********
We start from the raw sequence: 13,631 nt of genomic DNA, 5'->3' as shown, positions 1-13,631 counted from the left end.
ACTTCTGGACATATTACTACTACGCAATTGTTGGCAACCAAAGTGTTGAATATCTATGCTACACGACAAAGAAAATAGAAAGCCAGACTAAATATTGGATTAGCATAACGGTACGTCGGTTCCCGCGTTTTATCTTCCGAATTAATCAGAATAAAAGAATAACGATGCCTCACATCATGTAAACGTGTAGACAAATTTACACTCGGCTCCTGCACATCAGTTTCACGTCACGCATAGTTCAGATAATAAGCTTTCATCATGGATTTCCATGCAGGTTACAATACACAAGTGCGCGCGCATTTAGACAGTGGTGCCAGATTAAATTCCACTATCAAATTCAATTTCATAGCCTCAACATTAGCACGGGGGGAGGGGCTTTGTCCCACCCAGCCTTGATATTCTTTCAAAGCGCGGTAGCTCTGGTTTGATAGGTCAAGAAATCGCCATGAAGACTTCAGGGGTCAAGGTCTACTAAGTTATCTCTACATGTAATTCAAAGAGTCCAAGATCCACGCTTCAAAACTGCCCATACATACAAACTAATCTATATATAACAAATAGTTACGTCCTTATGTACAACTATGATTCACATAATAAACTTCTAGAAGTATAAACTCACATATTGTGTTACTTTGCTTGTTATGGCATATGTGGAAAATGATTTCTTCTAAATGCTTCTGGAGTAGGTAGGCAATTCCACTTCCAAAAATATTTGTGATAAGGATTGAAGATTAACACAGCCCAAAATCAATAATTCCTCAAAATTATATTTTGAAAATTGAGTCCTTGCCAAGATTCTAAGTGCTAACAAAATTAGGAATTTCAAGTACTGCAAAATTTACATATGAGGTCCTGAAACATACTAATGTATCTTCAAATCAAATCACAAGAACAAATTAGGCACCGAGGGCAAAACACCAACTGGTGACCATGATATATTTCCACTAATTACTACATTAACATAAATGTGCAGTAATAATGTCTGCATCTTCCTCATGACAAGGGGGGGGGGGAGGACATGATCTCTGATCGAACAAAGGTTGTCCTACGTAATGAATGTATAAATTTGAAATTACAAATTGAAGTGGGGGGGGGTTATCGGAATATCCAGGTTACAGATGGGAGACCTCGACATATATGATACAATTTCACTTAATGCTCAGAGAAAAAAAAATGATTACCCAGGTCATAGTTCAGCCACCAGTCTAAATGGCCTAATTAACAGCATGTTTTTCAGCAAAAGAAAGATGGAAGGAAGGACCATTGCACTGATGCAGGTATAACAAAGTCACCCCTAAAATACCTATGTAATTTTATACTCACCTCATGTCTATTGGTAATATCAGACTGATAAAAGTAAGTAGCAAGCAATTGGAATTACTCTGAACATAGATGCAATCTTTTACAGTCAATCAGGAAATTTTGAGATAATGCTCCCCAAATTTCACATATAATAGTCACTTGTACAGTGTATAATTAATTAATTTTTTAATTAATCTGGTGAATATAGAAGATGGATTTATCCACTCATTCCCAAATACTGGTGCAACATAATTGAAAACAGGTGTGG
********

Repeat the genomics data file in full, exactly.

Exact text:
We start from the raw sequence: 13,631 nt of genomic DNA, 5'->3' as shown, positions 1-13,631 counted from the left end.
ACTTCTGGACATATTACTACTACGCAATTGTTGGCAACCAAAGTGTTGAATATCTATGCTACACGACAAAGAAAATAGAAAGCCAGACTAAATATTGGATTAGCATAACGGTACGTCGGTTCCCGCGTTTTATCTTCCGAATTAATCAGAATAAAAGAATAACGATGCCTCACATCATGTAAACGTGTAGACAAATTTACACTCGGCTCCTGCACATCAGTTTCACGTCACGCATAGTTCAGATAATAAGCTTTCATCATGGATTTCCATGCAGGTTACAATACACAAGTGCGCGCGCATTTAGACAGTGGTGCCAGATTAAATTCCACTATCAAATTCAATTTCATAGCCTCAACATTAGCACGGGGGGAGGGGCTTTGTCCCACCCAGCCTTGATATTCTTTCAAAGCGCGGTAGCTCTGGTTTGATAGGTCAAGAAATCGCCATGAAGACTTCAGGGGTCAAGGTCTACTAAGTTATCTCTACATGTAATTCAAAGAGTCCAAGATCCACGCTTCAAAACTGCCCATACATACAAACTAATCTATATATAACAAATAGTTACGTCCTTATGTACAACTATGATTCACATAATAAACTTCTAGAAGTATAAACTCACATATTGTGTTACTTTGCTTGTTATGGCATATGTGGAAAATGATTTCTTCTAAATGCTTCTGGAGTAGGTAGGCAATTCCACTTCCAAAAATATTTGTGATAAGGATTGAAGATTAACACAGCCCAAAATCAATAATTCCTCAAAATTATATTTTGAAAATTGAGTCCTTGCCAAGATTCTAAGTGCTAACAAAATTAGGAATTTCAAGTACTGCAAAATTTACATATGAGGTCCTGAAACATACTAATGTATCTTCAAATCAAATCACAAGAACAAATTAGGCACCGAGGGCAAAACACCAACTGGTGACCATGATATATTTCCACTAATTACTACATTAACATAAATGTGCAGTAATAATGTCTGCATCTTCCTCATGACAAGGGGGGGGGGGAGGACATGATCTCTGATCGAACAAAGGTTGTCCTACGTAATGAATGTATAAATTTGAAATTACAAATTGAAGTGGGGGGGGGTTATCGGAATATCCAGGTTACAGATGGGAGACCTCGACATATATGATACAATTTCACTTAATGCTCAGAGAAAAAAAAATGATTACCCAGGTCATAGTTCAGCCACCAGTCTAAATGGCCTAATTAACAGCATGTTTTTCAGCAAAAGAAAGATGGAAGGAAGGACCATTGCACTGATGCAGGTATAACAAAGTCACCCCTAAAATACCTATGTAATTTTATACTCACCTCATGTCTATTGGTAATATCAGACTGATAAAAGTAAGTAGCAAGCAATTGGAATTACTCTGAACATAGATGCAATCTTTTACAGTCAATCAGGAAATTTTGAGATAATGCTCCCCAAATTTCACATATAATAGTCACTTGTACAGTGTATAATTAATTAATTTTTTAATTAATCTGGTGAATATAGAAGATGGATTTATCCACTCATTCCCAAATACTGGTGCAACATAATTGAAAACAGGTGTGG